Wednesday, November 14, 2018


Organised in partnership with the Embassy of the Republic of Poland in Malaysia, I had my first-ever Polish dining experience featuring a four-course menu by Guest Chef Marcin Budynek (below pix, left) at the Polish Tatar Food Festival at Shook! which is on its last leg today.
After graduating from the Poznan Culinary Schools in his homeland, Chef Marcin’s culinary passion saw him gleaned global experiences across Italy, England, Chile, South Africa and Spain. The enterprising chef also runs the Marcin’s Culinary Academy and helms his own Bistro Dobra Zmiana and Tawerna Fisza restaurants on top of hosting popular daytime television cooking shows in Poland.
Historically, Polish food is an intriguing mixture of traditions and cultures: Germans, Tatars, Turks, Armenians and Lithuanians among others. The nomadic Tatar — a Muslim ethnic minority whose roots can be traced back to the Mongol Empire who setled in Poland at the end of the 12th and beginning of the 13th century brought with them one-pot meals cooked on open fire and dishes such as beef tartare, manta (dumplings), hot soups thickened with meat and vegetables, pilaw (pilaf) and baked goods.
From the get-go, diners can whet their appetite with curtain-raisers of Beef Tartare, Beef Chebureki with Crème Fraîche or Bezduszniki - Tatar Dumplings with Chicken or Vegetables. Dotted with spicy mustard, the raw minced beef is palatably tantalising with the occasional bursts of saltiness, tartness and sharpness evoked by the inclusion of capers, chopped onion and cornichon pickles mixed into it.
The Beef Chebureki looks exactly like our local curry puffs — a half moon shaped baked pastry with lightly spiced minced beef filling minus any chilli hotness. As for Bezduszniki - Tatar Dumplings with Chicken or Vegetables, they are possibly the original speciality that gives rise to wor tip or Chinese pot stickers and gyoza.
Soups are also popular in Polish cuisine. In the summer months, choldnik or Cold Beetroot Soup tops the list. The refreshingly tangy soup boasts a brilliant pink hue thanks to the blended beetroot. Cucumber julienne and hard-boiled egg lend textural interest whilst yoghurt and lemon juice endow the soup with rounded creaminess without being overly cloying. A fresh herb known as purple radish gives it a nice peppery finish.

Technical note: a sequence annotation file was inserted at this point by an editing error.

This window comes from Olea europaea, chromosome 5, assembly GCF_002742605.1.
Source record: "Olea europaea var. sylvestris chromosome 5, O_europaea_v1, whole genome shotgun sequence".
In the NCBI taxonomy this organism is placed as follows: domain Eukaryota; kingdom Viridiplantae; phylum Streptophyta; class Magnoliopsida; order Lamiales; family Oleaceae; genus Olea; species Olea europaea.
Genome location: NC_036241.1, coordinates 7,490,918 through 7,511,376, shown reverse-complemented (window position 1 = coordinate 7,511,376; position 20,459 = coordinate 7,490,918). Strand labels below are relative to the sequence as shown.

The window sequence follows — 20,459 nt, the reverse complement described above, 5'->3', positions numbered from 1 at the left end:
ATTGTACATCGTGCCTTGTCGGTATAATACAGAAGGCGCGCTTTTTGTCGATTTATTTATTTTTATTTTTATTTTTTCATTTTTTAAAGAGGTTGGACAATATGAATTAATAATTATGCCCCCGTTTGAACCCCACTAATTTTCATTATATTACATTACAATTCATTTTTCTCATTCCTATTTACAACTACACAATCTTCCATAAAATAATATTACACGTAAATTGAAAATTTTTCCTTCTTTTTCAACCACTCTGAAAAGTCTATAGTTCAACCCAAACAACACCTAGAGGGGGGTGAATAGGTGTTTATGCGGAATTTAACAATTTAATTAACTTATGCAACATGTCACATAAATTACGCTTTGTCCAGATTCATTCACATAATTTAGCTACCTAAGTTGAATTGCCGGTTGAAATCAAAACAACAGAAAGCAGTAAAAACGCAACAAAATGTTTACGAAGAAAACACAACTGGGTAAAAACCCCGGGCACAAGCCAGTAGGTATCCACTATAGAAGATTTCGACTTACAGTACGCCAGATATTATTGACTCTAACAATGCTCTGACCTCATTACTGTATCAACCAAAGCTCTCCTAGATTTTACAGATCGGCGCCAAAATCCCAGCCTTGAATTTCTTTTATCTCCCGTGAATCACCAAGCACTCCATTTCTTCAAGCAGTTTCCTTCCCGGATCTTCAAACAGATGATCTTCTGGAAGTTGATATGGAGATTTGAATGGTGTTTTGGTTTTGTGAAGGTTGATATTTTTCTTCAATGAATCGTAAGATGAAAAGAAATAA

Both the Cream of Sauerkraut with Beef Ribs as well as the Beef and Lamb Stew are so hearty and substantial, they are practically a complete meal on their own. The former is palatably tangy with a silky lushness to it whilst the latter, served with unleavened bread roll, tastes comfortingly voluptuous like being enveloped in mum’s embrace.
Grains, meat and freshwater fish are dominant in the Polish diet as are cured meat and sausages. Sour cream and yoghurt are preferred while common vegetables include beets, cabbage and potatoes. The various main courses: Baked Duck with Potato Cake, Roast Lamb Shoulder with Vegetable Pilaf and Salmon with Butter Emulsion with Casserole of Beans and Pickled Vegetables offered are reflective of those traits.
My portion of baked duck is reminiscent of duck confit; the faintly gamey and briny meat evokes the aroma and deep flavour of Lunar New Year-ish waxed duck. Served with a slab of potato cake similar to hash brown, the rustic dish redolent with the musky earthiness of mushroom is complemented by savoury duck jus.
Research shows Polish Tatar and Asian food share more commonalities than we realise. A good example is the lamb and pilaf combination in which hints of spices perfumed the rice and meat. My dining partner happily polished off everything as the dish was comparable to a well-made biryani worth its grain. Although we didn’t try the salmon, the fillet looks good, accompanied by a generous serving of beans in tomato sauce.
Entertained by authentic Tatar music performed by Maria and Marcin Ruminski from Poland throughout dinner, I relished every bite of my Traditional Tatar Stulistnik Pastry with Lemon Cream and Fruits. Smeared with lemon cream, the roll of delicate paper-thin flaky pastry is complemented by fresh berries.
The Tatar fondness for dumplings extend to dessert. Proof of the pudding is the pair of Steamed Sweet Manta Dumplings with Cottage Cheese and Fruits. Simpler yet no less appealing are the cushiony-soft Sweet Buns with White Buckwheat and Poppy Seeds.
Available tonight from 7pm until 10.30pm, you can opt for a three-course dinner at RM160 nett per person or four-course dinner at RM180 nett per person. Guests can also choose selected dishes from the menu at à la carte prices.

For reservations and enquiries, please call Shook! @Starhill Gallery, tel: 03-2782 3875 or email

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